The Supreme Court on Friday declined to entertain a bail petition from P. Mohanan of Kakkatil in Kozhikode, arrayed as accused No.14 in the Revolutionary Marxist Party leader T. P. Chandrasekharan murder case in May last year. Mohanan was arrested on June 29, 2012.

A Bench of Justices T.S. Thakur and S.J. Mukhopadhaya dismissed the petition at the admission stage itself.

Prosecution case

The prosecution case was that on May 4, 2012, the accused conspired and formed themselves into an unlawful assembly with deadly weapons and hacked Chandrasekharan to death at Vallikkat Town in Kozhikode district and hurled bomb against the persons who rushed to the scene of the crime.

The petitioner contended that the important point involved in the present special leave petition was whether the High Court was justified in refusing bail to him when he had been roped in the crime as one of the conspirators and the allegation against him was spoken by two witnesses that the petitioner was seen with few other accused.

“284 witnesses”

The petitioner had been in custody for over six months and since the final report had been filed, no useful purpose would be served by keeping in custody.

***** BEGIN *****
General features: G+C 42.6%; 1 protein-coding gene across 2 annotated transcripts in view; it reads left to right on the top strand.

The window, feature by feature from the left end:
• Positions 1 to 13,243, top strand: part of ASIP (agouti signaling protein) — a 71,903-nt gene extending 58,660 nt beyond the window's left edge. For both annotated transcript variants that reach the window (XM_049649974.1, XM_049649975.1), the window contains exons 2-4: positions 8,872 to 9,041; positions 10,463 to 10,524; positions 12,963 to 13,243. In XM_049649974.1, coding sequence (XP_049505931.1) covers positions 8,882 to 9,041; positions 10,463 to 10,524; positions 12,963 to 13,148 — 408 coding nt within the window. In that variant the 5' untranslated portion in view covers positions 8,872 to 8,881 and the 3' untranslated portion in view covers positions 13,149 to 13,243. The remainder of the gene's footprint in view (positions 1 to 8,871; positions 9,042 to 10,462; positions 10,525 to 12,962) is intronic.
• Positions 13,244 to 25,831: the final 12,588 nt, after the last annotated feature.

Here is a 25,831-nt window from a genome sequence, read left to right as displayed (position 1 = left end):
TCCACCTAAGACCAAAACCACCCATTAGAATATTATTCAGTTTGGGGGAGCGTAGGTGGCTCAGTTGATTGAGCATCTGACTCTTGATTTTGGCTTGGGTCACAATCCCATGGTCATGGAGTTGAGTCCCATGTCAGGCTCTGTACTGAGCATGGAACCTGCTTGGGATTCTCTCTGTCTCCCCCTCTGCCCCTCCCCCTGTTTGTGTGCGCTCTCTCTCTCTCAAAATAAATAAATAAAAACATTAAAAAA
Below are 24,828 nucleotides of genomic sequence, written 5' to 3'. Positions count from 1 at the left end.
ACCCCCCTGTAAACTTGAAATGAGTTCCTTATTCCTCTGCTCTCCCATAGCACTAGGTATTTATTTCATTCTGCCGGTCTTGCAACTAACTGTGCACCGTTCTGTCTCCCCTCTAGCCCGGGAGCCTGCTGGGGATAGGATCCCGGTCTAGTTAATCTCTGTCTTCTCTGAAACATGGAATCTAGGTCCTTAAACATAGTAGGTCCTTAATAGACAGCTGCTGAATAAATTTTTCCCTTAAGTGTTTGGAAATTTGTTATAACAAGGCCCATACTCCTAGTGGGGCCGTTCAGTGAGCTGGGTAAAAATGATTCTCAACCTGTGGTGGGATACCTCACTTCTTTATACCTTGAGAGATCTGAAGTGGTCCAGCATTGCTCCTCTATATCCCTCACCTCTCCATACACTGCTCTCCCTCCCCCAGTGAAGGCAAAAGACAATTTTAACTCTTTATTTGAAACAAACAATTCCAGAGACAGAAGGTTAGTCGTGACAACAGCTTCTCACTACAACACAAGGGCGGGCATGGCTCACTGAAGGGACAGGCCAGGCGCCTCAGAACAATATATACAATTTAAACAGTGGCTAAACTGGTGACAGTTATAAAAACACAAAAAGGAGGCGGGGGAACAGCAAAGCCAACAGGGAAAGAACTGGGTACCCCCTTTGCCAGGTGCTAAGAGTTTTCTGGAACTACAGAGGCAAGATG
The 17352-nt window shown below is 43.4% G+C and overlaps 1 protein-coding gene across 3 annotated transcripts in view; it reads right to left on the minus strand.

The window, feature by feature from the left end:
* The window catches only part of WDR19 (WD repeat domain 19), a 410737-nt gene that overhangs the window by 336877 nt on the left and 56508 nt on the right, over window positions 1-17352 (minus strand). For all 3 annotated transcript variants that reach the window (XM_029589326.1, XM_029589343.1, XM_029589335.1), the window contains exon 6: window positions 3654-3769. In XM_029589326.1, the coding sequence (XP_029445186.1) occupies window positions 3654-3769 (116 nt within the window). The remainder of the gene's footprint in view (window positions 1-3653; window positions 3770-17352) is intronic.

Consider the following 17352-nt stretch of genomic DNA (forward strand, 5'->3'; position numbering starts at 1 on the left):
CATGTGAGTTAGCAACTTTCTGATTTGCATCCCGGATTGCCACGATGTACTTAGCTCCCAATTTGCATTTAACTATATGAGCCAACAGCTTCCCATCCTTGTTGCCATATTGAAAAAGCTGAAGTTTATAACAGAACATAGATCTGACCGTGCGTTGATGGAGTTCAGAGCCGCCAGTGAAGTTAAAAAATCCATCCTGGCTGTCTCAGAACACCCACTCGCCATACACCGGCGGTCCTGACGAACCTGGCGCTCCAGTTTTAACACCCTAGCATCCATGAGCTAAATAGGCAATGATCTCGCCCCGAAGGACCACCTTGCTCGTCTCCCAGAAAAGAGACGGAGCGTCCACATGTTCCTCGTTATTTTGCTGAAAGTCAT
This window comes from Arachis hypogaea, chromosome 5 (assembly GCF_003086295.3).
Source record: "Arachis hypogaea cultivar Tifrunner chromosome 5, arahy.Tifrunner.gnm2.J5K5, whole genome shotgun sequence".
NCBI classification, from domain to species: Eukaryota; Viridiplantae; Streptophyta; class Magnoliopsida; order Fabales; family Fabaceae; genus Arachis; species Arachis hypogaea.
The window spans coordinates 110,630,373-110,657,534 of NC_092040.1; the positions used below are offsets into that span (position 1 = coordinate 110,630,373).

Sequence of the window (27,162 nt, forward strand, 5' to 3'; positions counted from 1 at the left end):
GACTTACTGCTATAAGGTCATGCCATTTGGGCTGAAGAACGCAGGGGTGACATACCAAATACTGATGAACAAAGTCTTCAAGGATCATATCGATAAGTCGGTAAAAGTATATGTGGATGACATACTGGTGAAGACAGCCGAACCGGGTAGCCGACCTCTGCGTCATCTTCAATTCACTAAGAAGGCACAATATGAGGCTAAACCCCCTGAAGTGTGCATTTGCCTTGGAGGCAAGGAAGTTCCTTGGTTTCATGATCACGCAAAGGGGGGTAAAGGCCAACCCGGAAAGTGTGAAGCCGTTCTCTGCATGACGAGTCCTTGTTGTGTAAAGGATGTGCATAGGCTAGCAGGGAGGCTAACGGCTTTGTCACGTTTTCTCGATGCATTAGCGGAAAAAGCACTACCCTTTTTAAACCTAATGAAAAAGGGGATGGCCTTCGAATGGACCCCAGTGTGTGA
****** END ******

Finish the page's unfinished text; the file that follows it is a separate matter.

He said: “There are 284 witnesses cited by the prosecution and voluminous documents are relied on by the prosecution so that it is unlikely that the trial will be over though the High Court directed the completion of trial by a particular date. The object of bail is neither punitive nor preventative. Deprivation of liberty must be considered a punishment, unless it is required to ensure that an accused person will stand his trial when called upon.”


“It will be improper for any court to refuse bail. Petitioner is not one of the perpetrators of the crime. The petitioner was roped in only on the basis of the statement of charge witnesses, viz. CW 166 and CW 167, that he was seen conspiring with accused 8 to 10 at the flower shop of accused No.30. The charge lay before the Court alleged the same. Accused No.9 and 10 who are similarly placed were granted bail by the High Court. But bail is denied to the petitioner.” Hence the special leave petition against the Kerala High Court judgment.